You can also browse the Featured Themes or the Newest Themes or Recently Updated. As I said there are thousands and thousands of themes. But I am going to kind of cut to the chase here, and let's go to Search, and we are going to search for a theme called Motion that I thought was kind of really nice and very, very different from the default themes. So let's take a look at how that looks in preview. I'll click the Preview link below that.

And you can see the thumbnail over on the left, and this is just the generic preview text and setup that is used at every WordPress theme. As you can see, it has a very different background and a very different feel to the navigation. Now as I scroll down you can see how the various headings are handled as well as basic paragraphs, the different list types, forms, and so on. So I am going to go ahead and click Install and WordPress will download the install package, unpack it, set it up, install it, and now that it's installed we could do a Live Preview which would show you what your content look like with this theme.

But let's go ahead and just activate it so we can see it very quickly. You will notice that the previously currently active theme, Twenty Eleven, has now been moved down to Available Themes. So let's take a look at our existing content for the Roux Academy site in the Motion theme. I'll go ahead and just click Roux Academy here, and there is the Roux Academy titled there as well as our video production blog and here is our video, and actually it looks quite nice sitting there.

Let's take a look at the standard blog entry that we had put in here. Here is the Roux Academy Art Conference with its styling. I'll go ahead and click on that to go to the single page. As you can see, it's really a different style, all the way through, including your links which even have a dotted border below it. Very stylish. Next, I want to show you one other way to bring in a theme and along the way introduce you to the simple theme we'll be customizing to create our site-specific blog.

So let's head back to the Dashboard, go back down to Themes. Here is another way to get to it just roll over Appearance and then choose Themes from the flyout menu. Now again we'll go to Install Themes, and this time choose the Upload link that you find near the top. And we'll choose a file, we'll navigate to your exercise files, Chapter 4, and select the custom.zip file.

Themes are stored as zip files, so you want to make sure that you choose that one rather than the uncompressed custom folder that you see there. Click Open and then back in WordPress choose Install Now. It looks like it's installed successfully. Let's activate it. Now this is a very stripped-down theme that was created from scratch. If you're interested in how that was done, check out my course from the lynda.com online training library. Now let's take a quick look at the site with the theme applied.

Again, I'll go up and click Roux Academy. As you can see, it's very bare bones which makes it ideal for applying your own custom look and feel. Here is my video, let's go to the Roux Academy Art Conference. There's that. Here is the Conference Schedule At-A-Glance. It looks like we need some styling there to take care of that. Let's head back to the Home page. Now you may be wondering how themes fit into the overall site structure. Let's head back over to Dreamweaver so you can see exactly how it works.

I am going to expand the Files panel here so you can focus on that. Now let's open up the blog folder, which you will recall, of course, is our WordPress folder, and there within the blog folder is another folder called wp-content. So let me open that up and scroll down. Let me open up the names a little bit here, because it is going to be expanding into that area and here we see several subfolders under wp-content, including themes.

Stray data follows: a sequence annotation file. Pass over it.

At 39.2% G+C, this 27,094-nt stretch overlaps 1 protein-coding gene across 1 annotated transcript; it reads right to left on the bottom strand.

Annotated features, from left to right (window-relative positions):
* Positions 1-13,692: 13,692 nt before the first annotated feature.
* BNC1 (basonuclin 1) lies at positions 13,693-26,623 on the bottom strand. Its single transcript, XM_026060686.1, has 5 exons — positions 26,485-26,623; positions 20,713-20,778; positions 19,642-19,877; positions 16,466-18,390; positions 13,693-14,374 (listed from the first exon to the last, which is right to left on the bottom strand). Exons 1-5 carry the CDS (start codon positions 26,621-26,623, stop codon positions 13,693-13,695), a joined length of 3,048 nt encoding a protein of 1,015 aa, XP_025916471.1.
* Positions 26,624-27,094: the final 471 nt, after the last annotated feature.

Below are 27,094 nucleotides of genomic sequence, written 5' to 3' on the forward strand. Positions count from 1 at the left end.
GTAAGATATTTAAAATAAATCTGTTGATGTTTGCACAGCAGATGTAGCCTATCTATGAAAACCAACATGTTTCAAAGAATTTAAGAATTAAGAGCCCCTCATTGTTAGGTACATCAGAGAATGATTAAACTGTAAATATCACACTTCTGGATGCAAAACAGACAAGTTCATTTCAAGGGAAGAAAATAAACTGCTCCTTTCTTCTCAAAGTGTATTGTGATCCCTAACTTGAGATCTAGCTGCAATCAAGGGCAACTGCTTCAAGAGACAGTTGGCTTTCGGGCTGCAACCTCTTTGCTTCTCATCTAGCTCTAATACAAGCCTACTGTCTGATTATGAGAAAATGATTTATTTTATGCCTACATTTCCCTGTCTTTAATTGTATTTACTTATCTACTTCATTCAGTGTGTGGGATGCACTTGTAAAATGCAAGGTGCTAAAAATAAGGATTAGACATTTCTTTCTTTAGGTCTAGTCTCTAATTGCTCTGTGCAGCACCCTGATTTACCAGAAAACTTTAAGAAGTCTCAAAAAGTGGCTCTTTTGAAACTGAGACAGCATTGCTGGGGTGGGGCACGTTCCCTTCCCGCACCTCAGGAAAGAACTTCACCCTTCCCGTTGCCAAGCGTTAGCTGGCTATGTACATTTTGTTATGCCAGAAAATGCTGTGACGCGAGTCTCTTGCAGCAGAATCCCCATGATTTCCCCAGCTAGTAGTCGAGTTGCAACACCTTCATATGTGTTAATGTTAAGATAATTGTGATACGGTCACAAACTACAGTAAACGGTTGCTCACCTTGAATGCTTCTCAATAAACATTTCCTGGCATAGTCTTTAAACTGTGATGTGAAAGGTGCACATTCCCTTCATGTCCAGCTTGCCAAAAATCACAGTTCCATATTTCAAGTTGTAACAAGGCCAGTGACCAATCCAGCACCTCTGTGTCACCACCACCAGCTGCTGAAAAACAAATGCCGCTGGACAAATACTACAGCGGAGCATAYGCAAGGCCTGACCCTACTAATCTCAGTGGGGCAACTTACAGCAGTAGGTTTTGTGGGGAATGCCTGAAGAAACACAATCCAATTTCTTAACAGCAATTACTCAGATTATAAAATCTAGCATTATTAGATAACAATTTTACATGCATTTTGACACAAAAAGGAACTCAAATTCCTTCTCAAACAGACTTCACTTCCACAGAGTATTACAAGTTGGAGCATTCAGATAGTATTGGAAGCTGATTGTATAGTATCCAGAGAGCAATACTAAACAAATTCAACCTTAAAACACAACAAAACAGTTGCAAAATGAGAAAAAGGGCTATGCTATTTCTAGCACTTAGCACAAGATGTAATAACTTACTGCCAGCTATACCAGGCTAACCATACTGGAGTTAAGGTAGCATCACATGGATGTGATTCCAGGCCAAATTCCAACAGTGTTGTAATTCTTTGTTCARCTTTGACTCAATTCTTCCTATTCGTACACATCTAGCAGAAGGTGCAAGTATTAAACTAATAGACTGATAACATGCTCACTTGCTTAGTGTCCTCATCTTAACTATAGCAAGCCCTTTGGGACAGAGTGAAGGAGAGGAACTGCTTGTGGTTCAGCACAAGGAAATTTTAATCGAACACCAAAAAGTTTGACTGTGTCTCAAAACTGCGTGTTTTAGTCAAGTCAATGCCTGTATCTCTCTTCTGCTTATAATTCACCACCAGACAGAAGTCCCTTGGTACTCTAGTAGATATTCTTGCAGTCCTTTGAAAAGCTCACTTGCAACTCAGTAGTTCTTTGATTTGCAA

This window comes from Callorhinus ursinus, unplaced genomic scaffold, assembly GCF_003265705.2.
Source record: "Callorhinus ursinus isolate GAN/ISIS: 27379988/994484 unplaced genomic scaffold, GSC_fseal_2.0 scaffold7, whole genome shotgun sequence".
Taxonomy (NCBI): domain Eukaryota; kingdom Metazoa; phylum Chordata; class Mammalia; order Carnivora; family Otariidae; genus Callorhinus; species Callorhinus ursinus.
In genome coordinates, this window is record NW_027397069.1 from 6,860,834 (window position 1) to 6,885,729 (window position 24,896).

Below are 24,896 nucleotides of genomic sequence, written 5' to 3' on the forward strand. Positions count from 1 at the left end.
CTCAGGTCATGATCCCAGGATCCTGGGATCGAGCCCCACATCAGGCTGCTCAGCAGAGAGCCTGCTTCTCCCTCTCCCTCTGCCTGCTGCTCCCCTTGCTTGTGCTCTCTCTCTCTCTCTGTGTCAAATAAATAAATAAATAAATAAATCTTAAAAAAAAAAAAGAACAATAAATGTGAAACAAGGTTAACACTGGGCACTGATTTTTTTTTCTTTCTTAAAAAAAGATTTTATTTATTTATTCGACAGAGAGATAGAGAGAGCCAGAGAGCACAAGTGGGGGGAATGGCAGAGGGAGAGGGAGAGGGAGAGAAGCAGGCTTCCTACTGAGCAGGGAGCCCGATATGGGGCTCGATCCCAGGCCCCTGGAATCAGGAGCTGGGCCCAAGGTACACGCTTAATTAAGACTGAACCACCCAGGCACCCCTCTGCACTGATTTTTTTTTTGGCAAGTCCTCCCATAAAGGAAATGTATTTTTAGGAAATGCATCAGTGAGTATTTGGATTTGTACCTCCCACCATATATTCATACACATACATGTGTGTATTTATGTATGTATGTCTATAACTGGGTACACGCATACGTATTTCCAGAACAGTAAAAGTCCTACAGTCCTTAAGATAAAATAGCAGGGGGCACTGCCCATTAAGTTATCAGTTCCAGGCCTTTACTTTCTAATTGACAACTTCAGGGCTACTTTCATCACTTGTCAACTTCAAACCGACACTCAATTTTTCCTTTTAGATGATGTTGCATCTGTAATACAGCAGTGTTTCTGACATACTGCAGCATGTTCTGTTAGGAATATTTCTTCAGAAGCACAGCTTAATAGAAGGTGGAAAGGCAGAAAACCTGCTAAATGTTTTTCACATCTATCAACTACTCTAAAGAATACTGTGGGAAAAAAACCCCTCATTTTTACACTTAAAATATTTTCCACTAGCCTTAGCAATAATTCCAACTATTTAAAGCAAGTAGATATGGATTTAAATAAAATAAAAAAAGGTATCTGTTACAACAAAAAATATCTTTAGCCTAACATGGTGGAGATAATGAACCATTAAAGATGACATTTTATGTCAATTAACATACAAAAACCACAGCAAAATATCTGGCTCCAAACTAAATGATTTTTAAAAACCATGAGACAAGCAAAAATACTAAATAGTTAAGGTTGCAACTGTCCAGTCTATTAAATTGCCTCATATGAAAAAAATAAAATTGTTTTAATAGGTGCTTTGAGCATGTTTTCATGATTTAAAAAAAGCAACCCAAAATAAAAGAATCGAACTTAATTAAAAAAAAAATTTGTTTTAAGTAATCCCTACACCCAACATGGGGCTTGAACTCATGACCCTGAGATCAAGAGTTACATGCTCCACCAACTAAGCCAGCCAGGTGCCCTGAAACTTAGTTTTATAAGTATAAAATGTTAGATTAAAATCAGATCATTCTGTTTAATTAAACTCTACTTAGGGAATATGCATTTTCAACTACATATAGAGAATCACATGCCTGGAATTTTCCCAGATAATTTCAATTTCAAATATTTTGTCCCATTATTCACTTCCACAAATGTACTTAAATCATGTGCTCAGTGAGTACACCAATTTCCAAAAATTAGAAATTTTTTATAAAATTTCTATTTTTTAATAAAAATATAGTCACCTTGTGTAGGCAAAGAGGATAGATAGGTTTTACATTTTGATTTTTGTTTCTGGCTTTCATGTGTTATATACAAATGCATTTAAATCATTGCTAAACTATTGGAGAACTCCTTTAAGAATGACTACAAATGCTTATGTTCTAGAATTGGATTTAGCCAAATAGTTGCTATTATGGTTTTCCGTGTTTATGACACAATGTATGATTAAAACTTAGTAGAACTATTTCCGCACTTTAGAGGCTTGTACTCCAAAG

So if we expand that one, you'll see a different folder for each of the themes. There are the two default themes twentyten and twentyeleven and the themes we brought in, motion and custom. When you're first working with WordPress, you will probably download and try out a bunch of themes just to see what's available. That's fine. However, there will come a time when you want to remove any unused themes, especially when you're turning over a custom site to a client. Now you can via the Manage Themes area in WordPress delete any unwanted themes.

Let me show you where that is go back to Dashboard > Themes, and if I go down to the Available Themes here, each of them has a Delete option. Now you also have the ability to remove themes right from Dreamweaver. So I'll head back to Dreamweaver where you will see that all you really need to do is to go in the themes folder and delete the related subfolder. So let's get rid of motion here. I'll select that and press the Delete key. Dreamweaver asked for confirmation, I'll click Yes, and now that, that file is gone let's head back to WordPress, and once I refresh the page, you will see that Motion is no longer one of my Available Themes.

With basic theme management under your belt you are ready for the next step, child themes.

Find answers to the most frequently asked questions about Dreamweaver and WordPress: Core Concepts.


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Q: While trying to set up a Dreamweaver site, an error occurs that says Dreamweaver cannot resolve the dynamic files because the site definition is incorrect. What is causing this? This is using WAMP on a Windows 7 computer.
A: When setting up the site in Dreamweaver and creating a local testing server, make sure to point it to the folder in c:/wamp/www/ that is being used for the site. If using the same naming convention as shown in the videos, the server folder should be pointing to C:\wamp\www\explore_ca\ and the Web URL field should read http://localhost/explore_ca/, like the picture here:

Q: How do I set the password for WAMP Server 2?
A: The WAMP server does not include a password for MySQL when first installed. You’ll need to add a password by modifying a configuration text file and set up a password in the MySQL server.
Setting a password on the MySQL server:

  1. From the Start menu, enter CMD to open the command line interface.